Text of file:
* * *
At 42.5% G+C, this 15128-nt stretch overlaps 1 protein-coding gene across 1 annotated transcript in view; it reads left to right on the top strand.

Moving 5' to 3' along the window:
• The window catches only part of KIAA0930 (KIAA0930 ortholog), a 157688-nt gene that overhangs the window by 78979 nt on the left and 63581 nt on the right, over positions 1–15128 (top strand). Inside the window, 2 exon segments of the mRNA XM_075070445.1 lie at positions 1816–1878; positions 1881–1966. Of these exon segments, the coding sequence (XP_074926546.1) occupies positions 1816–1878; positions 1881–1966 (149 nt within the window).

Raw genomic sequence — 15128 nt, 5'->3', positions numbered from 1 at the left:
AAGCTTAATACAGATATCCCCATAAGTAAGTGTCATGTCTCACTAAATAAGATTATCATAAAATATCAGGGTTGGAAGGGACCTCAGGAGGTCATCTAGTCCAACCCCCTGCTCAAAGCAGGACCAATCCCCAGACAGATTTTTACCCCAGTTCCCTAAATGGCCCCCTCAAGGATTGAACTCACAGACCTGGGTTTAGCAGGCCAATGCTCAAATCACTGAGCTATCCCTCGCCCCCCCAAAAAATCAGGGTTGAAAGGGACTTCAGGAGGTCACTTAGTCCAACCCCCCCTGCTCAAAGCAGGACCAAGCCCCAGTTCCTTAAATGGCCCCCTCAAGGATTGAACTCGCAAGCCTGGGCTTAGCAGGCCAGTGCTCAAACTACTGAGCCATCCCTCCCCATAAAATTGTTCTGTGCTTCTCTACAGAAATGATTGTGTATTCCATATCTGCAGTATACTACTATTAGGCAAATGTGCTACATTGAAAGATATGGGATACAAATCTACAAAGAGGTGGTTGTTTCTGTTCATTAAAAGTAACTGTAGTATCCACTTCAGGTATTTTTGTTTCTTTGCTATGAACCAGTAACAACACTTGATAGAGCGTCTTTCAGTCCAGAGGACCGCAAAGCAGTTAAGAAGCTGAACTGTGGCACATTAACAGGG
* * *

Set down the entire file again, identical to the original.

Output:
At 42.5% G+C, this 15128-nt stretch overlaps 1 protein-coding gene across 1 annotated transcript in view; it reads left to right on the top strand.

Moving 5' to 3' along the window:
• The window catches only part of KIAA0930 (KIAA0930 ortholog), a 157688-nt gene that overhangs the window by 78979 nt on the left and 63581 nt on the right, over positions 1–15128 (top strand). Inside the window, 2 exon segments of the mRNA XM_075070445.1 lie at positions 1816–1878; positions 1881–1966. Of these exon segments, the coding sequence (XP_074926546.1) occupies positions 1816–1878; positions 1881–1966 (149 nt within the window).

Raw genomic sequence — 15128 nt, 5'->3', positions numbered from 1 at the left:
AAGCTTAATACAGATATCCCCATAAGTAAGTGTCATGTCTCACTAAATAAGATTATCATAAAATATCAGGGTTGGAAGGGACCTCAGGAGGTCATCTAGTCCAACCCCCTGCTCAAAGCAGGACCAATCCCCAGACAGATTTTTACCCCAGTTCCCTAAATGGCCCCCTCAAGGATTGAACTCACAGACCTGGGTTTAGCAGGCCAATGCTCAAATCACTGAGCTATCCCTCGCCCCCCCAAAAAATCAGGGTTGAAAGGGACTTCAGGAGGTCACTTAGTCCAACCCCCCCTGCTCAAAGCAGGACCAAGCCCCAGTTCCTTAAATGGCCCCCTCAAGGATTGAACTCGCAAGCCTGGGCTTAGCAGGCCAGTGCTCAAACTACTGAGCCATCCCTCCCCATAAAATTGTTCTGTGCTTCTCTACAGAAATGATTGTGTATTCCATATCTGCAGTATACTACTATTAGGCAAATGTGCTACATTGAAAGATATGGGATACAAATCTACAAAGAGGTGGTTGTTTCTGTTCATTAAAAGTAACTGTAGTATCCACTTCAGGTATTTTTGTTTCTTTGCTATGAACCAGTAACAACACTTGATAGAGCGTCTTTCAGTCCAGAGGACCGCAAAGCAGTTAAGAAGCTGAACTGTGGCACATTAACAGGG